Retiring Sen. Jim Bunning (R-Ky.) late Thursday launched a one-man crusade to block an extension of unemployment and COBRA insurance benefits, vowing to allow the benefit programs to expire Sunday unless Democrats agreed to pay for them with unused stimulus funds.
Bunnings quixotic pursuit of deficit offsets at the potential expense of payments to unemployed or uninsured citizens enraged Majority Whip Dick Durbin (D-Ill.) and other Democrats, who vowed to keep the chamber in session until Bunning relents or collapses.
A senior Democratic leadership aide said Durbin would ask for unanimous consent to pass the extensions without Bunnings payment scheme every half hour for the foreseeable future. Were going to keep doing it until we break him, the aide said.
Democratic and Republican aides agreed that Bunnings decision was made unilaterally, noting that Bunning and Minority Leader Mitch McConnell (R-Ky.) have essentially not been on speaking terms for more than a year.
McConnell doesnt have any sway over him, a senior Democratic aide said, and GOP aides stressed Bunnings opposition is not a coordinated GOP position.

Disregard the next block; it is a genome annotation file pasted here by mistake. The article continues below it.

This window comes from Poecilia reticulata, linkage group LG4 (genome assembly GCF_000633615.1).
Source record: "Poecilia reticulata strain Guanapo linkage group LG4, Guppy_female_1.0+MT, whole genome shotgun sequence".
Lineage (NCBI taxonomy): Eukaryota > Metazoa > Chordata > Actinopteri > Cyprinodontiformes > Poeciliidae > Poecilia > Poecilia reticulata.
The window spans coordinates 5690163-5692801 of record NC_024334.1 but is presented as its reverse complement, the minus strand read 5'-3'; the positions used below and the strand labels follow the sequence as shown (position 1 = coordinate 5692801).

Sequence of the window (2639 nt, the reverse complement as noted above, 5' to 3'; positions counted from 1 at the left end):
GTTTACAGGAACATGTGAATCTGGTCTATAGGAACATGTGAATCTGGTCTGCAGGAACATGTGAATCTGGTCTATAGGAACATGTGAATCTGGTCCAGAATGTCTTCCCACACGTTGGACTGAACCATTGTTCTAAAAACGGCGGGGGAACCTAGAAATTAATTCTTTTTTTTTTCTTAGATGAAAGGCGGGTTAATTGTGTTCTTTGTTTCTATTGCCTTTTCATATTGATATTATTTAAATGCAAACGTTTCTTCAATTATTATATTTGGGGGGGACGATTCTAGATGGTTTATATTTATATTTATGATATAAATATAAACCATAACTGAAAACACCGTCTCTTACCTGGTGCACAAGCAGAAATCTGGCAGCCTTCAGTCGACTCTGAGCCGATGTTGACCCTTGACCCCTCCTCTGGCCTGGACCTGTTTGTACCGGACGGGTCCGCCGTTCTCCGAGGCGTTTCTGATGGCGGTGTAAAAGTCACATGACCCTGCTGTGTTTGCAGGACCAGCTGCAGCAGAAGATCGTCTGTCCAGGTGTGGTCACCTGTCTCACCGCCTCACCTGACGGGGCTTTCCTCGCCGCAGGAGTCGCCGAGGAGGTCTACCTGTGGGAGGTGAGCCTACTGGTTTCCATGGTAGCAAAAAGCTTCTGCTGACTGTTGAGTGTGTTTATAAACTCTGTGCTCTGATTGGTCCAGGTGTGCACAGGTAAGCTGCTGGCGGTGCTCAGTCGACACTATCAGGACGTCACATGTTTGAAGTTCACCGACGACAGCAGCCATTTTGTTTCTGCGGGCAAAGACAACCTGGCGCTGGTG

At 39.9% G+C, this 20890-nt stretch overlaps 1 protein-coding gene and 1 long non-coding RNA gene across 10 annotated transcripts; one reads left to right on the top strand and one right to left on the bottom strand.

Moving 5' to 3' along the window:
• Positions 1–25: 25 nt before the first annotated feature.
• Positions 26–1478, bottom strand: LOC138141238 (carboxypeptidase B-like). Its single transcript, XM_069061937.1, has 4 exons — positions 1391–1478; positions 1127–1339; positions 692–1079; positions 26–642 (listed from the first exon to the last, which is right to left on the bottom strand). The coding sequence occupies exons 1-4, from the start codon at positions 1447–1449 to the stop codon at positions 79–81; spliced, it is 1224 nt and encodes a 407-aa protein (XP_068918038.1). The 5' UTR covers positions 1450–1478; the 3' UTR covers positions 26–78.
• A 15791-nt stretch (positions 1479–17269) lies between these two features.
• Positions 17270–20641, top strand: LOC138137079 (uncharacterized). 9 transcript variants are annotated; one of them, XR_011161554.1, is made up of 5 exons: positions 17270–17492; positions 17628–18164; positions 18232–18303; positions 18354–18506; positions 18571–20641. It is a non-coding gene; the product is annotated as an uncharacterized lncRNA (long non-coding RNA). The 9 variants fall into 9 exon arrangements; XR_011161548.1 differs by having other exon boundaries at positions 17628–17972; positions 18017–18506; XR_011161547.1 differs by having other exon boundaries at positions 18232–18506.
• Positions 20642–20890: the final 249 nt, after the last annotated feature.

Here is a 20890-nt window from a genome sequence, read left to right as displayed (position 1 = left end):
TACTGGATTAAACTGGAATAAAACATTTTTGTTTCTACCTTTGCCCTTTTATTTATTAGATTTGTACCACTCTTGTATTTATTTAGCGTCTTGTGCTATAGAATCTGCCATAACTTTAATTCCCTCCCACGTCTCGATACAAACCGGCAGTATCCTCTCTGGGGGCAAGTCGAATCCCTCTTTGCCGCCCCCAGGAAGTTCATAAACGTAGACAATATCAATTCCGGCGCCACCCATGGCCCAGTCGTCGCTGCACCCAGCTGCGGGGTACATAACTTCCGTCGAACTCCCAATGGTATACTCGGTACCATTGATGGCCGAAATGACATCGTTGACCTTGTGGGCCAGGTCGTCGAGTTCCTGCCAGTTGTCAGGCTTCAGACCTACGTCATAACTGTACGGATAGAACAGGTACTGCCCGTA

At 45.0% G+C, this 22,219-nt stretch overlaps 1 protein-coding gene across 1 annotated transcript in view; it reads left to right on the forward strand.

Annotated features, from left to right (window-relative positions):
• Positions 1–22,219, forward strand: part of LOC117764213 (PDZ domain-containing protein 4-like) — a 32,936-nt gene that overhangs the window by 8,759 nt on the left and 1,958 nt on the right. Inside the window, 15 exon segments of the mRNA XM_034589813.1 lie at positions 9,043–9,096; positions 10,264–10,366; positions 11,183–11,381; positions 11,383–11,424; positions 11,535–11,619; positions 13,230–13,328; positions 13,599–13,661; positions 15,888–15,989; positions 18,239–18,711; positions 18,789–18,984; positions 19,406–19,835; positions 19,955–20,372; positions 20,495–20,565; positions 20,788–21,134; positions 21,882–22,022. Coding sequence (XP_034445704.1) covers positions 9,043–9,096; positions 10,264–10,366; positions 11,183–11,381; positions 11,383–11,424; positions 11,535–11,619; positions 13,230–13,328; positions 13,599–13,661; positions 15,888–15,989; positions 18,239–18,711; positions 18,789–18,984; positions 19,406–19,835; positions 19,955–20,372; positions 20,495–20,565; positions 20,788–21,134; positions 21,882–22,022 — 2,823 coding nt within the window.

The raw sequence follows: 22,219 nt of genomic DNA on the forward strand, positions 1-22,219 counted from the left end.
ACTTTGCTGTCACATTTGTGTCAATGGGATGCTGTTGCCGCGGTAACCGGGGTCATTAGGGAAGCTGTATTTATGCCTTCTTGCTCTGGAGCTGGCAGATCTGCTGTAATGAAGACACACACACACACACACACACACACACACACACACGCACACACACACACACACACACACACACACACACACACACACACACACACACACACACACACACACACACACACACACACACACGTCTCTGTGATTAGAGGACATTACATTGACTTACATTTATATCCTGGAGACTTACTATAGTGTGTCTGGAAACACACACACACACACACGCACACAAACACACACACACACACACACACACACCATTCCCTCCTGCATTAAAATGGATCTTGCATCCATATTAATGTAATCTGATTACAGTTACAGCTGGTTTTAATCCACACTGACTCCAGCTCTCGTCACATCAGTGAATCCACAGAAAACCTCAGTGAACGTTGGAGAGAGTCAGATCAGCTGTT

Indeed, Republican and Democratic aides said McConnell and Majority Leader Harry Reid (D-Nev.) worked out a deal Wednesday under which Reid would allow Bunning to offer an amendment requiring the extensions be paid for prior to approving them.
But Bunning rejected that deal because it was all but certain that a majority of the Senate would handily defeat the amendment.
Of course, we can have a vote on it, and, of course, it can be defeated, and then, of course, we can pass the bill without the money. I am not willing to risk that $10 billion being added to the deficit. I was not ready to risk voting on a bill I knew would not get the amount of votes necessary to pay for it. If the Majority Leader would have included it in his UC, I would have had no problems. But he did not include it in his UC. So that was the reason I asked to pay for it, Bunning said on the Senate floor Wednesday.
If Bunning is successful, it could prove to be a significant blow to the GOP. Unemployment and COBRA health insurance benefits are popular, and with the unemployment rate soaring, lawmakers have been keen to ensure there are no interruptions in payments.
Should the programs lapse, Democrats could use the episode to tar Republicans as unconcerned with the poor.
Vice President Joe Biden waits to conduct a mock swearing-in ceremony with Sen. Brian Schatz, D-Hawaii, in the Capitol's Old Senate Chamber, December 2, 2014. Schatz was sworn in to serve the remainder of his term since he was appointed to the seat after Sen. Daniel Inouye, D-Hawaii, passed away.